The Baath party announced a list of 16 new leaders, which included none of the party's former chiefs with the exception of Mr Al Assad, who will remain secretary general.
Assad says Syria's Baath party chiefs were removed over 'mistakes in office'
Ruling party leaders removed in a reshuffle this week had made mistakes while in office, Syria's president, Bashar Al Assad, said yesterday.
The comments came two days after the Baath party announced a list of 16 new leaders, which included none of the party's former chiefs with the exception of Mr Al Assad, who will remain secretary general.
"When a leader does not solve a series of errors, this leader must be held accountable," he was quoted as saying in the Al Baath newspaper, which is the voice of the party.
"This is the real role of the [Baath party's] central committee, which is supposed to hold the leaders accountable on a regular basis. This did not happen in recent years," he added.
The reshuffle came more than two years in to a brutal war that has left more than 100,000 dead in Syria.
"Those defending the nation now are the workers and farmers ... some of them are in the army, others are defending their land," said Mr Al Assad. "The struggle now is between those who are ignorant and those who are aware, between the patriots and the collaborators, between extremists and moderates."
The Baath party has been in power since March 8, 1963.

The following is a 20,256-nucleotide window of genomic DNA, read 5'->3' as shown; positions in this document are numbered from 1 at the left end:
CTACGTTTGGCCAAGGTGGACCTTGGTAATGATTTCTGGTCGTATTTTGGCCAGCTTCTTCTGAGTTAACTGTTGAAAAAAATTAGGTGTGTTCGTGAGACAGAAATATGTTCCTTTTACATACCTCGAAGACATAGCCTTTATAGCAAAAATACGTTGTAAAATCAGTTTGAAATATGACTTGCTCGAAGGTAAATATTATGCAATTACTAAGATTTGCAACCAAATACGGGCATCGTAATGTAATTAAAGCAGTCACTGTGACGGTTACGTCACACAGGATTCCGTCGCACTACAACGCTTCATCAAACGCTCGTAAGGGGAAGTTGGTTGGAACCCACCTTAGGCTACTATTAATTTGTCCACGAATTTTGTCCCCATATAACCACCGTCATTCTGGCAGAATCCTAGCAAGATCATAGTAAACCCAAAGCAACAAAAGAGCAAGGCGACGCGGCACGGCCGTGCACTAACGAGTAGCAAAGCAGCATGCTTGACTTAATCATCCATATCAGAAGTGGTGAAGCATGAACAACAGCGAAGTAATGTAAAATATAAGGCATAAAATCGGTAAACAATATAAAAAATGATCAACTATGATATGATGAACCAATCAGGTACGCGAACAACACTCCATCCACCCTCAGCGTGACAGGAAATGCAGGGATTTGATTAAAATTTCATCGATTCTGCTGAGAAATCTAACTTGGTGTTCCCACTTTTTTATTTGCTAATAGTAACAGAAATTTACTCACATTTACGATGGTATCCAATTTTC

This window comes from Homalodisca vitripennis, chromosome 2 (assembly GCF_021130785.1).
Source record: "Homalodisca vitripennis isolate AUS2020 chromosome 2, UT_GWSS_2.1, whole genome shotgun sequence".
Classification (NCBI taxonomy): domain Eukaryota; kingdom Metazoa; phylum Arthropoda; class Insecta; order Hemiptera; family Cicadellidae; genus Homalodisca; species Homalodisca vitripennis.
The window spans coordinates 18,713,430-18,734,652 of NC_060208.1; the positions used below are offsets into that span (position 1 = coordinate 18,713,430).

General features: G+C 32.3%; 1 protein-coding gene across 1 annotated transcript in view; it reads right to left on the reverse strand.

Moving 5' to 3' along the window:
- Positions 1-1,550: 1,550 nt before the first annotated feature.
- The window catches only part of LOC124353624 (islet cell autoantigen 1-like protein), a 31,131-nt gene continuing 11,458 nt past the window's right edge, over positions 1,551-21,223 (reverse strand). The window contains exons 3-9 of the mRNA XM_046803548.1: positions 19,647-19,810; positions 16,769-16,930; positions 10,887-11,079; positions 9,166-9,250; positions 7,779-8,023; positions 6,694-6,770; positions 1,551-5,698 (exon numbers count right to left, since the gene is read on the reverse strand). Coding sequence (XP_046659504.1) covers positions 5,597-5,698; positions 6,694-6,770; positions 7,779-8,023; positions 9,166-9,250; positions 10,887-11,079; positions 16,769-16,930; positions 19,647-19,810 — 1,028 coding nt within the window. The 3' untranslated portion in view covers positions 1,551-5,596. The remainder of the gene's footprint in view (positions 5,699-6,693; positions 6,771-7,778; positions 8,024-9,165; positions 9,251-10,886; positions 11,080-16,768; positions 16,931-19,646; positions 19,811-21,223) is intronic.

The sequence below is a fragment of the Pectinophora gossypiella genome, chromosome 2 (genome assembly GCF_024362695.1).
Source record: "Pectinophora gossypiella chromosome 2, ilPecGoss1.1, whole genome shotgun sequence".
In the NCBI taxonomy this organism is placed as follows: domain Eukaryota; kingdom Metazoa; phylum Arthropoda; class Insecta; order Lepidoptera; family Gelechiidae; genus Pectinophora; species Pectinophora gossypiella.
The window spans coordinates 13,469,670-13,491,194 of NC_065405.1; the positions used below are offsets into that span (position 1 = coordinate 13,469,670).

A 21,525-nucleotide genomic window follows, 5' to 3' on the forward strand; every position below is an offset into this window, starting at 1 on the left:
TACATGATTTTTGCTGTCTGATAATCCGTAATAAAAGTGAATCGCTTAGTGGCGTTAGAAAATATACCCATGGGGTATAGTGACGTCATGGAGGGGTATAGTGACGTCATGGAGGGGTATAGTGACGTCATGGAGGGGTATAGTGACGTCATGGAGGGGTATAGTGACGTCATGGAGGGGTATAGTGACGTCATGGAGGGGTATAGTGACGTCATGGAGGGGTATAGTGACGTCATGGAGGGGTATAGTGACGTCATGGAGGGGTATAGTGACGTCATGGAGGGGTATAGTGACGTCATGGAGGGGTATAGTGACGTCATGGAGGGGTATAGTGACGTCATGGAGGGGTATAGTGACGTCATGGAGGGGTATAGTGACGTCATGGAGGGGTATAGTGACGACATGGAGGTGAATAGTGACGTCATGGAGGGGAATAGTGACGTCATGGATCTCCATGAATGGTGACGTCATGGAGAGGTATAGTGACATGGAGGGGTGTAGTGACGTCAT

Until February last year, the Syrian constitution described the Baath as the ruling party of Syrian society. After almost a year of an uprising demanding a regime change, the constitution was modified and a new article introduced enshrining the principles of pluralism and democracy.
The party's reshuffle was the first since 2005.
Among those removed from the leadership was the vice president, Farouk Al Sharaa, the only top Syrian official to advocate a political compromise in the country's bloody civil war.
In the same article, Mr Al Assad renewed his criticism of the Muslim Brotherhood while saluting Hizbollah and Iran.
Ever since mass protests led to the removal of Egypt's Islamist president, Mohammed Morsi, Mr Al Assad and his government have launched numerous attacks on the Muslim Brotherhood.
He welcomed the Brotherhood's plight in Egypt.
"What is happening in Egypt is the fall of what is known as political Islam," he said. "After a whole year, reality has become clear to the Egyptian people. The Muslim Brotherhood's performance has helped them see the lies they used at the start of the popular revolution in Egypt."
The end of Brotherhood rule in Egypt, coupled with recent victories on the battlefield, has increased Mr Al Assad's confidence.
He "is basically saying the Islamists are now in retreat and the military are on the offensive", said Fawaz Gerges, the head of the Middle East Centre at the London School of Economics.
The Brotherhood's Syrian wing, which has been persecuted for decades, is a key component of the main opposition National Coalition.
The Brotherhood "takes advantage of religion and uses it as a mask … and it thinks that if you don't agree with it politically, that means you don't stand by God", said Mr Al Assad. But "this is not the case with Iran and Hizbollah".
Hizbollah "does not judge people based on religion or sect, but rather on patriotism and politics", he added. One must "distinguish between those who use religion for the benefit of a few, and those who use religion to defend causes that are just and right".
Hizbollah played a key role in the regime's takeover of Qusayr in central Syria. Its fighters are engaged in battles for rebel districts in the central city of Homs.
Iran has been a steadfast ally of Mr Al Assad's regime since the rebellion erupted in March 2011.
* Agence France-Presse and Reuters